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Rahul Gandhi to rely on a mix of young and the old

Congress vice president Rahul Gandhi is set to take over as the party’s president on December 11 after he was the only one to file the nomination for the post on Monday

india Updated: Dec 04, 2017 23:34 IST
Aurangzeb Naqshbandi
Congress Party Vice President Rahul Gandhi (L) walks with party leader Motilal Vora as he arrives to file his nomination papers for the post of party president at the All India Congress Committee office in New Delhi, on December 4, 2017.
Congress Party Vice President Rahul Gandhi (L) walks with party leader Motilal Vora as he arrives to file his nomination papers for the post of party president at the All India Congress Committee office in New Delhi, on December 4, 2017.(AFP Photo)

Rahul Gandhi’s immediate task after taking over the reins of the party from his mother Sonia Gandhi will be to carry out an organisational reshuffle and reconstitute the powerful Congress Working Committee (CWC).

The message coming out of his ongoing reshuffle seems to be clear – there will be no blood bath and that the new -look Congress will continue to have a mix of young and the old.

The 47-year-old Rahul has been virtually running the party for more than two years now with Sonia taking a back step.

The changes so far suggest that he will not shy away from fixing responsibilities. For example, outspoken general secretary Digvijaya Singh who has been cut to size.

Not only has Singh been divested of the charge of Goa and Telangana but also of the important state of Karnataka which goes to polls early next year.

Karnataka is the only big state after Punjab where the Congress is in power and fancies its chances given that the BJP is a divided house with a section led by backward caste leader KS Easwarappa up in arms against its chief BS Yeddyurappa who belongs to the powerful Lingayat community.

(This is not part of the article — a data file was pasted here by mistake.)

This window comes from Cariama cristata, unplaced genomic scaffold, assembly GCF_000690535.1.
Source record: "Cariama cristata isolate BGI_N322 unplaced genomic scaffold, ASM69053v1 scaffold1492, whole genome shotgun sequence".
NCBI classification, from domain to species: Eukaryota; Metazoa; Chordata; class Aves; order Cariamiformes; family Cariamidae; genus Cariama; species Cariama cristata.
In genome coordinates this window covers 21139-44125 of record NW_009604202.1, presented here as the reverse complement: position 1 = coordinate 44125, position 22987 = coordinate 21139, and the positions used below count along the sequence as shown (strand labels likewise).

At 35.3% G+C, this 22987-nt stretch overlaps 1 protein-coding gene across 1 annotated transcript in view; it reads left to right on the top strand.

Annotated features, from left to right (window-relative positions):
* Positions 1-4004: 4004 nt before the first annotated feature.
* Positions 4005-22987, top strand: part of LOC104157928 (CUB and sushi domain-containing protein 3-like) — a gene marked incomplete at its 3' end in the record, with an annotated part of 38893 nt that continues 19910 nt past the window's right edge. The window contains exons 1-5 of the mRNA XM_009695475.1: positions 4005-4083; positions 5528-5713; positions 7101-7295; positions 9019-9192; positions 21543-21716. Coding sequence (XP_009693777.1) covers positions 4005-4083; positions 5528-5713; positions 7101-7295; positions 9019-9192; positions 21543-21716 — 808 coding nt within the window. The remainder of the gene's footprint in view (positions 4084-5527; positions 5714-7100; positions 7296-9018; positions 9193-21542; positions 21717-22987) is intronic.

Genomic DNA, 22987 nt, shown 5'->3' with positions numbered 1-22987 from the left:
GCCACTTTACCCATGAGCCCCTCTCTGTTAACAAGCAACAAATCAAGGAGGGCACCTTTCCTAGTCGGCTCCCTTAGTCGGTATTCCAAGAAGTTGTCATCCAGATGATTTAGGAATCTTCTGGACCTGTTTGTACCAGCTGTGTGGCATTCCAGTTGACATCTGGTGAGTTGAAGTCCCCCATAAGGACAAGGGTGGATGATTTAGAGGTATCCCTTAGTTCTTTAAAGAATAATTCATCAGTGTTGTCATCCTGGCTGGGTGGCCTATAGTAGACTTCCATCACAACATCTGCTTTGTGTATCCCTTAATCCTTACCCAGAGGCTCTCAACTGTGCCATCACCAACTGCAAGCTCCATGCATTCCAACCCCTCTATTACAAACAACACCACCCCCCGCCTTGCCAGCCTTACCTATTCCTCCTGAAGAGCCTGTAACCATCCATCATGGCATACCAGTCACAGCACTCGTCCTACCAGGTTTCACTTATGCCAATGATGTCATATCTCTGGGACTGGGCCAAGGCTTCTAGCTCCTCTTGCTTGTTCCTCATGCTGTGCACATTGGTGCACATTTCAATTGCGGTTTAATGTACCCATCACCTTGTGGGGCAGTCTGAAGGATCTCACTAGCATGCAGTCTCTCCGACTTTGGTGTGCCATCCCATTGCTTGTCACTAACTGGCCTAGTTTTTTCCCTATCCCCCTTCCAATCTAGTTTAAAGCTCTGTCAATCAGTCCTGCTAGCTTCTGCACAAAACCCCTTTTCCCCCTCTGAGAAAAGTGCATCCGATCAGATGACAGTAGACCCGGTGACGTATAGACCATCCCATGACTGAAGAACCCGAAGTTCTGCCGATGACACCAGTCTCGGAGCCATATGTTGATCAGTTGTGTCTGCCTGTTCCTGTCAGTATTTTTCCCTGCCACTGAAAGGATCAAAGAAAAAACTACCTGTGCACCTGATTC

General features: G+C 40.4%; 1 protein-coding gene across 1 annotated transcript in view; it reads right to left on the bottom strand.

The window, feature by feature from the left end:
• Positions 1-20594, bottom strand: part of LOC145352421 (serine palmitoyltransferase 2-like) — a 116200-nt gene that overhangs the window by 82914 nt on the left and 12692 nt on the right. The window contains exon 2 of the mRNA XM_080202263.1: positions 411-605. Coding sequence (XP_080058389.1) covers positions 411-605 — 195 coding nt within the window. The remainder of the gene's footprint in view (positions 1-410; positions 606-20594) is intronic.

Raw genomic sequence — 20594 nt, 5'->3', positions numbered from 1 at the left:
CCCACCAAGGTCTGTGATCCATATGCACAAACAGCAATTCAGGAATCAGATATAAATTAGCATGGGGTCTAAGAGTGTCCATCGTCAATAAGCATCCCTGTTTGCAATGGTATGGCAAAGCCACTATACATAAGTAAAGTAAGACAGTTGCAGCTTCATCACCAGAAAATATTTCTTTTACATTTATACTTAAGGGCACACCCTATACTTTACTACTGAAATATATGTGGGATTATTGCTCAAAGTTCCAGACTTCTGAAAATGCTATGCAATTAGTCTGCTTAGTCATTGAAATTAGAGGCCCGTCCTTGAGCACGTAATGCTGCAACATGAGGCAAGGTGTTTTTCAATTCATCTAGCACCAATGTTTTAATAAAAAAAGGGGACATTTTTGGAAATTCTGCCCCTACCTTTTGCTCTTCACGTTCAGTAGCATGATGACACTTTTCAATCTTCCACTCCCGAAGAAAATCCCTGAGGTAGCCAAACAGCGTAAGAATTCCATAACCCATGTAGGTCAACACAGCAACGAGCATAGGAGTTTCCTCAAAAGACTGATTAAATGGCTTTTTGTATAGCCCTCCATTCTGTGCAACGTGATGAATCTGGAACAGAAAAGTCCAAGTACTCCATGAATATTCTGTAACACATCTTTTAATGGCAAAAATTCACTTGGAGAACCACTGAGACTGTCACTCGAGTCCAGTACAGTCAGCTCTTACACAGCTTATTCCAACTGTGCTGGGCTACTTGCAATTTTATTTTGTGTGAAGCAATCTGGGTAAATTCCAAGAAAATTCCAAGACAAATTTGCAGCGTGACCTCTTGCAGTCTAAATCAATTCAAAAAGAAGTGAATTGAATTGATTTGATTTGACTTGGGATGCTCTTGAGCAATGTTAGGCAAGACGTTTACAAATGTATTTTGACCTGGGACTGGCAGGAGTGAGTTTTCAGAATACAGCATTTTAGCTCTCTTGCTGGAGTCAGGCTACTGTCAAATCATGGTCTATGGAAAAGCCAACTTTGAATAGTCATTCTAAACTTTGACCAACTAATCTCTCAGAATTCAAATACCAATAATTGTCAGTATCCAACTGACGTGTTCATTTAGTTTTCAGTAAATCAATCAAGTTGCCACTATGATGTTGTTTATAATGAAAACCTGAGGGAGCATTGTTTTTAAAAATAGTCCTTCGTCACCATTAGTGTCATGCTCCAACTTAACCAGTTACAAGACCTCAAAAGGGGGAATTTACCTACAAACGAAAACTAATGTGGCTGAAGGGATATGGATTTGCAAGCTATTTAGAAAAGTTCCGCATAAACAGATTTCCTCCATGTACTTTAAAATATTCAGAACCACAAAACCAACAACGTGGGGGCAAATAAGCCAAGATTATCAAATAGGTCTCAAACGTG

Singh, however, continues to hold the charge of Andhra Pradesh where the Congress has been reduced to political margins due to its move to bifurcate the state.

Other poor performers such as Mohan Prakash, Ambika Soni, BK Hariprasad too have been punished with less harsh measures. They continue to be the general secretaries.

A general secretary is a top ranking functionary in the Congress hierarchy and coordinates between a state unit and the party high command.

Who’s in?

Former Rajasthan chief minister Ashok Gehlot, ex-Union home minister Sushil Kumar Shinde, Lok Sabha MP KC Venugopal, Rahul Gandhi’s confidante Deepak Babaria and former Rajya Sabha member Avinash Pande have all been made general secretaries.

While Gehlot manages the party affairs in poll-bound Gujarat, Shinde looked after another Himachal Pradesh, another poll-bound state. Babaria has been given the charge of Madhya Pradesh and Pande will take care of Rajasthan.

Similarly, ex-MPs RC Khuntia, PL Punia and RPN Singh have been elevated and appointed as in-charge of Telangana, Chhattisgarh and Jharkhand respectively.

An in-charge is a post created to accommodate a middle rung leader without the designation of a general secretary.

The fresh changes are part of a new strategy aimed at adapting to the changing times. It lays down a strict condition that a Congress functionary will hold the charge of only one state. With this, the party has shunned its decades-old practice of indiscriminately handing charge over multiple states to general secretaries or any other leader of a similar stature.